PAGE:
Themes and Meanings
Two major themes emerge in the story. One is the Spanish obsession with the preservation of noble titles and estates by primogeniture. The countess’s slavish adherence to the custom leads to the extinction of the family name. The pretensions of this custom are further debunked through two actions of the young count: First, he destroys a book of heraldry, the symbol of the importance of noble families; second, his demand, which ultimately leads to the tragic outcome for his aunt, is associated with the sculptor, whose action was that of restoring the family’s coat of arms. Ironically, the heritage is not preserved or restored; instead, with the count’s death, it is forever destroyed.
A second theme is that of the misuse of both power and love. Sister Isabel’s mother withheld maternal affection as well as half of the family fortune, for her daughter was sent to a convent when she was only eight years old. The life of a nun was the only one available to Isabel. The vows that should have been made by free choice were, instead, perceived to be inevitable. Pedro Antonio de Alarcón’s story should not be construed as antireligious; rather, it criticizes the manipulative use of religion for selfish ends.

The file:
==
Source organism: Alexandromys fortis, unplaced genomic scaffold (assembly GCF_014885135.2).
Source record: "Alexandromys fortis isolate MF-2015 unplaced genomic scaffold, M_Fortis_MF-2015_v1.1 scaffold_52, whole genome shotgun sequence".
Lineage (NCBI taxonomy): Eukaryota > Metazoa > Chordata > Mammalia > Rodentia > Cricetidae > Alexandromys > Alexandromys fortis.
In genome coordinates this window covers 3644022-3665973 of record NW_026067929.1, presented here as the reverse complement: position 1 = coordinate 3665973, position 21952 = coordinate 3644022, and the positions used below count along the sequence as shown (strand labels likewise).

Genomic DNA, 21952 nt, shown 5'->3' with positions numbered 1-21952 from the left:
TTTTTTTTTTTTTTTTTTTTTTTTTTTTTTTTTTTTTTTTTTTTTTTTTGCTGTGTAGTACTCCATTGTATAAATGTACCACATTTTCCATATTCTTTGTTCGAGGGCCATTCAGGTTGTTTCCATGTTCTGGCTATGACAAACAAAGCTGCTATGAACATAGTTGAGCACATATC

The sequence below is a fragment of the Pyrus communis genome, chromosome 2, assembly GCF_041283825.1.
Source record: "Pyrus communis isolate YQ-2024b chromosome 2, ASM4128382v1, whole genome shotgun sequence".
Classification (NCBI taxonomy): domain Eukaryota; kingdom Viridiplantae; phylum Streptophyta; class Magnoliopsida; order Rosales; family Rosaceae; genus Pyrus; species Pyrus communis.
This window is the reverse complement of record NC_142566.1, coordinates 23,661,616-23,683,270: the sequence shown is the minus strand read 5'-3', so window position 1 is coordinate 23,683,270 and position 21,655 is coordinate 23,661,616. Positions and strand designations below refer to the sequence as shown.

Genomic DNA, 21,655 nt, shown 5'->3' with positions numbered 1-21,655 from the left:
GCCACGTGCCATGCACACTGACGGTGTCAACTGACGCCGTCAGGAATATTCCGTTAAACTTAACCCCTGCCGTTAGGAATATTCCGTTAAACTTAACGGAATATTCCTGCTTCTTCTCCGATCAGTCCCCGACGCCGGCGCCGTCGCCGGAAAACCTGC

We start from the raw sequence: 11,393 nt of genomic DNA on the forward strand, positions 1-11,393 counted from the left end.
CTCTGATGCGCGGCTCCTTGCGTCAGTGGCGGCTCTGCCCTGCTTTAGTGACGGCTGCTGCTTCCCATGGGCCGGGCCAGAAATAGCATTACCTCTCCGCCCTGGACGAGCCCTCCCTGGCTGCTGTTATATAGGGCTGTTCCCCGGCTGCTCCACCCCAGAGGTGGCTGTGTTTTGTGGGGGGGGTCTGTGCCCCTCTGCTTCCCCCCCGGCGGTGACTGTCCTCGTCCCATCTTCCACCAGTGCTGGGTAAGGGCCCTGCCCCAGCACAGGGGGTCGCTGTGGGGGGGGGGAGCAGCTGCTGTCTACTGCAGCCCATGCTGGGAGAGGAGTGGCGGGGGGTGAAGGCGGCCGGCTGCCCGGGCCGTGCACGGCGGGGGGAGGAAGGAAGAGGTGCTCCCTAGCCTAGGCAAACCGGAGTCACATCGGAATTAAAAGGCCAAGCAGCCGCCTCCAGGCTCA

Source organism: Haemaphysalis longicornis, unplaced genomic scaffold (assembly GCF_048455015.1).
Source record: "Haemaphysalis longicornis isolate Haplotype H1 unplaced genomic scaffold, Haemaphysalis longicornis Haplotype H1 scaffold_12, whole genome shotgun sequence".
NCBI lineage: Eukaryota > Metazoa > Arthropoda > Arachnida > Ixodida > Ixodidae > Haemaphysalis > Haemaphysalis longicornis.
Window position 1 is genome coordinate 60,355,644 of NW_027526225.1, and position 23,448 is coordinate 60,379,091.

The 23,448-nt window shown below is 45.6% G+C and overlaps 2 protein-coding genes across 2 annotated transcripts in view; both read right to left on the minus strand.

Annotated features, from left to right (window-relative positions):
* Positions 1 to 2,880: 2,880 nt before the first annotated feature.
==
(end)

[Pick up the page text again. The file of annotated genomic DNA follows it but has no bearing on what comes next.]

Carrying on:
Count Carlos embodies abuse of power, for he knows that the two women will deny him nothing. The narrator implicitly associates the child with the Devil, for he mentions that the child “writhed like a snake on the floor” and “shook like one possessed.” Nevertheless, the coercive and coerced grandmother refuses to recognize any fault in the child, calling him an angel and equating Carlos’s wishes with God’s will.